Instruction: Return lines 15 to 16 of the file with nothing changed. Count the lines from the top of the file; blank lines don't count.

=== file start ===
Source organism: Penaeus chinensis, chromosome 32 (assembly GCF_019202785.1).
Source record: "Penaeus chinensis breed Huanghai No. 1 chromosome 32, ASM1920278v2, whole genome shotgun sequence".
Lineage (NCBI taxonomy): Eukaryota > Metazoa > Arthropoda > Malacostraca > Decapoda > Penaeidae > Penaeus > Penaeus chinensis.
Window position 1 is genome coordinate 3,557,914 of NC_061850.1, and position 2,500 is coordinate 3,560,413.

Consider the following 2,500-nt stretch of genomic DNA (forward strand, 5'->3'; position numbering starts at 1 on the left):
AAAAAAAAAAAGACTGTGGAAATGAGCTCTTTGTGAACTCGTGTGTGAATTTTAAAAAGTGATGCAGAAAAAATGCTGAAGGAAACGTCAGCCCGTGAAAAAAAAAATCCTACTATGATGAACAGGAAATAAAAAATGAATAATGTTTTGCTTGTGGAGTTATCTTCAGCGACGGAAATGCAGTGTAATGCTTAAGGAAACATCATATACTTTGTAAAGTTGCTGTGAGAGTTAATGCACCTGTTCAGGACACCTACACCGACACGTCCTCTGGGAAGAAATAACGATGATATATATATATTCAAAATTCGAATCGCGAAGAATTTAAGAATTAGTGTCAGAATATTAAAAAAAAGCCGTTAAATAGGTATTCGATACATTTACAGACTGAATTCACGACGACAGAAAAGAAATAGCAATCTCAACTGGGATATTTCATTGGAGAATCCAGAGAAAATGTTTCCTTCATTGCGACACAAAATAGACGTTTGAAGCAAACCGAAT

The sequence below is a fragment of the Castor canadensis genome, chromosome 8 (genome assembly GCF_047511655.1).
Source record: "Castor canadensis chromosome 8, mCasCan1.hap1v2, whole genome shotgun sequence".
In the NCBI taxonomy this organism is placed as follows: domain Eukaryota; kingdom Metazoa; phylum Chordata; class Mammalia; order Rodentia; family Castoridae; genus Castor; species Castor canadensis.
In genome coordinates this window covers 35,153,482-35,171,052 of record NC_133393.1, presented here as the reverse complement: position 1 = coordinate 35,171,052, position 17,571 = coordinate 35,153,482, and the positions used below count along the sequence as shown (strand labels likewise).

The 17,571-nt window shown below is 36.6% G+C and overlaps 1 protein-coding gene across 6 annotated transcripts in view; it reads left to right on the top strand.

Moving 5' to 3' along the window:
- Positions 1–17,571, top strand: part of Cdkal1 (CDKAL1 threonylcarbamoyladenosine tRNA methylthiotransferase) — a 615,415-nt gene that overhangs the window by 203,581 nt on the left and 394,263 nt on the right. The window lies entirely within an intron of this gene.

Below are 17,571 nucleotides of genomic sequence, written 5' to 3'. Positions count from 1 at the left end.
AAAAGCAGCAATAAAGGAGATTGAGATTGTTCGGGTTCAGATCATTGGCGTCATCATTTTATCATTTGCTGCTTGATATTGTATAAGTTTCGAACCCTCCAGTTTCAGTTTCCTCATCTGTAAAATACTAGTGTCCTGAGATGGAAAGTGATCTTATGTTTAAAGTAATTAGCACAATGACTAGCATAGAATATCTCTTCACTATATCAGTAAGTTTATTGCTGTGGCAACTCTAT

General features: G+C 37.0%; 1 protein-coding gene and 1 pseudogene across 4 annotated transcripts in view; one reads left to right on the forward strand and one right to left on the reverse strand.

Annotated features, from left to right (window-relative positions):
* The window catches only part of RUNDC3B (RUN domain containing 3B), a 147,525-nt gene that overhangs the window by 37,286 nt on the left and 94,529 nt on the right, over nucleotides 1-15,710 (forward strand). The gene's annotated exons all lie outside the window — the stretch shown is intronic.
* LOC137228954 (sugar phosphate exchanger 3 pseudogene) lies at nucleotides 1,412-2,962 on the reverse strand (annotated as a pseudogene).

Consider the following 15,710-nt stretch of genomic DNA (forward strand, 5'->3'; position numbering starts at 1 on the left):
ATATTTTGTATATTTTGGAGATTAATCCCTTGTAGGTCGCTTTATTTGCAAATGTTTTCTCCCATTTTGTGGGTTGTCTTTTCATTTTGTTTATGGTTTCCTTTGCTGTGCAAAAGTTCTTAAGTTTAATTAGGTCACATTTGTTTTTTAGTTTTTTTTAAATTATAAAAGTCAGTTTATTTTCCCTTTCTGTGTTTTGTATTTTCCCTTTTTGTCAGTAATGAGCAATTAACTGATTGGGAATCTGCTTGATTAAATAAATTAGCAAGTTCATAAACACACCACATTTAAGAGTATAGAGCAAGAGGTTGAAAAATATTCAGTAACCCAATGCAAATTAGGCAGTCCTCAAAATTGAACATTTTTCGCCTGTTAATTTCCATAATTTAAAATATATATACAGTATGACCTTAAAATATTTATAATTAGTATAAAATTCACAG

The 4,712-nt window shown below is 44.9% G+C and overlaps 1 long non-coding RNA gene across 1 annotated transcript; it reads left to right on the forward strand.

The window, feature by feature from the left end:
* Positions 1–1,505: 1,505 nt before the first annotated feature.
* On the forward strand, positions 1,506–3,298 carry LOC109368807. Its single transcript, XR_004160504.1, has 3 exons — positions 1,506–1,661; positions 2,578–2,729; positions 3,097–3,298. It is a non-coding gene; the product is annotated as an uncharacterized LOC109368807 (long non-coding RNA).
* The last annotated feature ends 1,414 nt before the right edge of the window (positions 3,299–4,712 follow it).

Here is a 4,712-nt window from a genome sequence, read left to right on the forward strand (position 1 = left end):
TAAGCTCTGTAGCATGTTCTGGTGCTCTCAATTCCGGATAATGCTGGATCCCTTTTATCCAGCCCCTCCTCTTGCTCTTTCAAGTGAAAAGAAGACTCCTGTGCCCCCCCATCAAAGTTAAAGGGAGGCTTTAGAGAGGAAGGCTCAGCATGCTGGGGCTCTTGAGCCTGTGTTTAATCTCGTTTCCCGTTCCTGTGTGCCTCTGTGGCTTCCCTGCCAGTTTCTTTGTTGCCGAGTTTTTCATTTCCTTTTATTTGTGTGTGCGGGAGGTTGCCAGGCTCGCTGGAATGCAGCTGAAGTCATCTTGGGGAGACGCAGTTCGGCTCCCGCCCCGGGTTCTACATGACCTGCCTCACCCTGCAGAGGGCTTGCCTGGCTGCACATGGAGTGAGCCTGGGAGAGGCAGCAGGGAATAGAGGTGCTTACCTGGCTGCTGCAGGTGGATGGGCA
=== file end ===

AAAAGCAGCAATAAAGGAGATTGAGATTGTTCGGGTTCAGATCATTGGCGTCATCATTTTATCATTTGCTGCTTGATATTGTATAAGTTTCGAACCCTCCAGTTTCAGTTTCCTCATCTGTAAAATACTAGTGTCCTGAGATGGAAAGTGATCTTATGTTTAAAGTAATTAGCACAATGACTAGCATAGAATATCTCTTCACTATATCAGTAAGTTTATTGCTGTGGCAACTCTAT

General features: G+C 37.0%; 1 protein-coding gene and 1 pseudogene across 4 annotated transcripts in view; one reads left to right on the forward strand and one right to left on the reverse strand.